This also stems from ancient Celtic beliefs that at Halloween the boundaries between the living and unloving realms were weak and spirits could cross over.

All Saints’ Day honours the lives of saints who died for their religious beliefs.

All Souls’ Day takes place on November 2nd of each year. This is the day that people pray for the souls of those stuck in Purgatory. The souls in Purgatory are undergoing purification before entering heaven.

6. Trick or treat and it’s origins throughout history 

Trick or treating Halloween fact

Popularised in the 1920s in North America, children disguised in costume would go door to door and threaten to pull pranks on people if they didn’t give them treats.

This tradition of going door to door at Halloween also happens in the Philippines. Here it is called Pangangaluluwa(try to say that three times!).

This involves children in costume going door to door and singing in the hope of receiving prayers for those stuck in purgatory.

Originally, trick or treating began as ‘souling’ back in the 15th century.

People would put on costumes and go from home to home offering songs for the dead. In return, the singers would receive cakes, known as ‘soul cakes’.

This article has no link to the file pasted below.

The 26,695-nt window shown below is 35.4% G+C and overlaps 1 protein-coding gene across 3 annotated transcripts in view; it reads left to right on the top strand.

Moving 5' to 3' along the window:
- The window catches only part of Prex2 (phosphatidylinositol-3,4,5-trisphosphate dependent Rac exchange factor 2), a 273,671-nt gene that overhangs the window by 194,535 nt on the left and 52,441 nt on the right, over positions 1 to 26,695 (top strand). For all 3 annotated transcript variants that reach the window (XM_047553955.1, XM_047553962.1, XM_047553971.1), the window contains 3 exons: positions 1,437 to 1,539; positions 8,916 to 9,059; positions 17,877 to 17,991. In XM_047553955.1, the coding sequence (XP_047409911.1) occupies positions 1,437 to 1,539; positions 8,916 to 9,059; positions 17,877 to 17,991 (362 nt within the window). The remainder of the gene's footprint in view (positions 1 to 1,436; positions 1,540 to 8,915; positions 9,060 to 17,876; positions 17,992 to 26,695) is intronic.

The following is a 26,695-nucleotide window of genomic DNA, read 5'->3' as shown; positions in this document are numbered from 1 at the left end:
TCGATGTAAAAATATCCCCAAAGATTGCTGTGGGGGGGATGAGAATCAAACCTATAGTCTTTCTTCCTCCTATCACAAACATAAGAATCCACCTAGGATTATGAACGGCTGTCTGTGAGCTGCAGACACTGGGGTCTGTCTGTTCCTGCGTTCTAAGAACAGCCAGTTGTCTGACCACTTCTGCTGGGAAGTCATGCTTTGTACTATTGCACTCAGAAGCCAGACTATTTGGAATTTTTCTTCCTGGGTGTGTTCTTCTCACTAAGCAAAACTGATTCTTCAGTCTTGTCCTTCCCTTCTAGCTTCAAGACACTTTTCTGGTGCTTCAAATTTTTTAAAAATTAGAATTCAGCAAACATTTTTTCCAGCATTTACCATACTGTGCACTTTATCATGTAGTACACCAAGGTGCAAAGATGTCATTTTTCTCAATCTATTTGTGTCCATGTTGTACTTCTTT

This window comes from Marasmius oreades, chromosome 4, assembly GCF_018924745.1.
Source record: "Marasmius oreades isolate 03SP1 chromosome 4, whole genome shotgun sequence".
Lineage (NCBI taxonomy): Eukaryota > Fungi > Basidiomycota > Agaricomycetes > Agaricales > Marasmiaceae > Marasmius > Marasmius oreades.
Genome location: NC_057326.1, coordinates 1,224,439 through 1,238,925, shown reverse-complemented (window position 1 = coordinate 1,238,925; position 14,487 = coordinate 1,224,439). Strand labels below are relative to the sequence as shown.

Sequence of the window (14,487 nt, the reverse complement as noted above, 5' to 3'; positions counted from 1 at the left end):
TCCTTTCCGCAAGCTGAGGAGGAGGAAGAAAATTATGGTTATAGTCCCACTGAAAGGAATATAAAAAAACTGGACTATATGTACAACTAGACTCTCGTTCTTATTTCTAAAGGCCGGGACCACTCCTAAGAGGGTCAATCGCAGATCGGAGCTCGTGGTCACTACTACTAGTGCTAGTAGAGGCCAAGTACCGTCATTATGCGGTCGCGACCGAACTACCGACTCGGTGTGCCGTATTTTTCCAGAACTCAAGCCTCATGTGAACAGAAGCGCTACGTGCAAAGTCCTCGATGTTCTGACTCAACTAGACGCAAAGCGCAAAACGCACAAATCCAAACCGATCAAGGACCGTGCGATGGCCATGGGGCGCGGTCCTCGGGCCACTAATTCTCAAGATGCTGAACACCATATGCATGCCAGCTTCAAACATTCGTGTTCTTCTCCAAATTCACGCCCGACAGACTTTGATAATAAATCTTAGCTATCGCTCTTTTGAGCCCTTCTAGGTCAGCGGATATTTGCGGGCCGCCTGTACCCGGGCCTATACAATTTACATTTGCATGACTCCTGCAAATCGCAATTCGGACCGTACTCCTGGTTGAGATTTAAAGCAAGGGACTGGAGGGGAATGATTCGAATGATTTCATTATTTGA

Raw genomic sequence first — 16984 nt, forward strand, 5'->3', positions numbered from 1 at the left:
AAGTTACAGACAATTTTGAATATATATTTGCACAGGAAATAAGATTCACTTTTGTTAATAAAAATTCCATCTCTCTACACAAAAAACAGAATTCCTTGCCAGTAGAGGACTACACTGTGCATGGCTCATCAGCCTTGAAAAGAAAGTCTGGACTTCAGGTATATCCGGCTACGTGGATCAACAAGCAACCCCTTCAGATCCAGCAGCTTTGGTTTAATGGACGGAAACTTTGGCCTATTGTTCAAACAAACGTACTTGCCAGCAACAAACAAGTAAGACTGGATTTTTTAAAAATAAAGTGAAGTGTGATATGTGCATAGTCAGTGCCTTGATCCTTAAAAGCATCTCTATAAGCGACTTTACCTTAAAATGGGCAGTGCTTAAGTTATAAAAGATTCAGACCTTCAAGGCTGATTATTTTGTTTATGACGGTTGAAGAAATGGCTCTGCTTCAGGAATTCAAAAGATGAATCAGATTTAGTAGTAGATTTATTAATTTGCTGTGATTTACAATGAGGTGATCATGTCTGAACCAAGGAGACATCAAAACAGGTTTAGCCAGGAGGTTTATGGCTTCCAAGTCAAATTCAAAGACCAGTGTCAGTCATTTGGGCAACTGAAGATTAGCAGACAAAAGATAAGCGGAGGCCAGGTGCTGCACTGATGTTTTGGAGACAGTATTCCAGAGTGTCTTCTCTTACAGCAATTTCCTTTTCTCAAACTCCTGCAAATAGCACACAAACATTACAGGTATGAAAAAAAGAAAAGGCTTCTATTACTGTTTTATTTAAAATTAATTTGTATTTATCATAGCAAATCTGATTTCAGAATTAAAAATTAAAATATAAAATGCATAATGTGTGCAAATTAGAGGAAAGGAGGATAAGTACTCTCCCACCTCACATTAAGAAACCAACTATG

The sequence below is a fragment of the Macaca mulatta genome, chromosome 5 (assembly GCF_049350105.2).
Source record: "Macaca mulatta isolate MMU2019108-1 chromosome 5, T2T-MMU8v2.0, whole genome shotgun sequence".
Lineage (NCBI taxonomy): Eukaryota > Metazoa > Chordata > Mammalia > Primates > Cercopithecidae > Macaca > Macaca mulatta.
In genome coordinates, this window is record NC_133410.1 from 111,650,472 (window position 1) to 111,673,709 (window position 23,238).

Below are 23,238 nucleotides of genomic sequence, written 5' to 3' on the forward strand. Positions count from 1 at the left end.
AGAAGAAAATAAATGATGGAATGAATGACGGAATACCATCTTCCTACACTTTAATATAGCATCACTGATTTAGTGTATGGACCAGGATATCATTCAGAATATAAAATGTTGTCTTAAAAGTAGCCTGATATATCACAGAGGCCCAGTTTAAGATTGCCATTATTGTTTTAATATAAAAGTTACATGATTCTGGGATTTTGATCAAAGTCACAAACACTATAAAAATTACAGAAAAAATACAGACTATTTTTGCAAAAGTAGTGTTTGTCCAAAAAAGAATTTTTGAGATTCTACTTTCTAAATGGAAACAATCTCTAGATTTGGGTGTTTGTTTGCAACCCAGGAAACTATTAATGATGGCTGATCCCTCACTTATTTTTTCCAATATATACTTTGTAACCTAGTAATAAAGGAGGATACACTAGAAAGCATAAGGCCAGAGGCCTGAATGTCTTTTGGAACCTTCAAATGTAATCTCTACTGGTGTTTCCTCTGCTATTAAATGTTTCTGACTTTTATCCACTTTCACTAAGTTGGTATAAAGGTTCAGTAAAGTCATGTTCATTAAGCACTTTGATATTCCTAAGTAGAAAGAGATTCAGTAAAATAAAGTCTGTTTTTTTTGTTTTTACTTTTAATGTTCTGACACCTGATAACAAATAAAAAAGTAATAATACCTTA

Did you know about this Halloween fact? Comment below

7. Samhainophobia – The “fear of Halloween”

The fear of Halloween another spooky fact

Not everybody is a fan of Halloween. In fact, loads of people around the world have a fear of Halloween. The technical term for the fear of Halloween or the fear of the festival of the dead is Samhainophobia.

The origins of the word should be quite obvious if you have been reading this article from the top. ‘Samhain’ is the ancient Celtic tradition celebrated on October 31st. The word ‘Samhain’ means summer’s end. 

8. Halloween Omens to watch out for every year

Halloween omens to watch out for

No, not the horror movie with the creepy kid, omens, those things regarded as something that foretell good or bad luck. There are plenty of superstitions and omens that accompany Halloween.

For example,

  • If you see a spider on Halloween is it good luck, no, honestly, it is. It means that the spirit of a dead loved one is watching over you.
  • If you see a bat on Halloween it is a sign that there are ghosts nearby! Get your Proton Pack ready!
  • Worried about evil spirits entering your home? Here’s what to do. Walk around your house three times backwards and counterclockwise before sunset on Halloween. This will ward off any bad spirits. Just don’t do it after a few drinks haha!

Which of these Halloween facts was your favourite? 

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As you can see, there are plenty of weird and wonderful traditions, customs, myths and legends surrounding Halloween.

We tried to uncover at least 8 Things You (Probably) Didn’t Know About Halloween.

How did we do? Did you learn anything new or do you already know everything there is to know about Halloween?

Thanks for reading,

P.S There is a whole history on the relationship between Ireland and Halloween which you can read on our previous post.

Don’t forget to subscribe to my weekly dose of Irish here.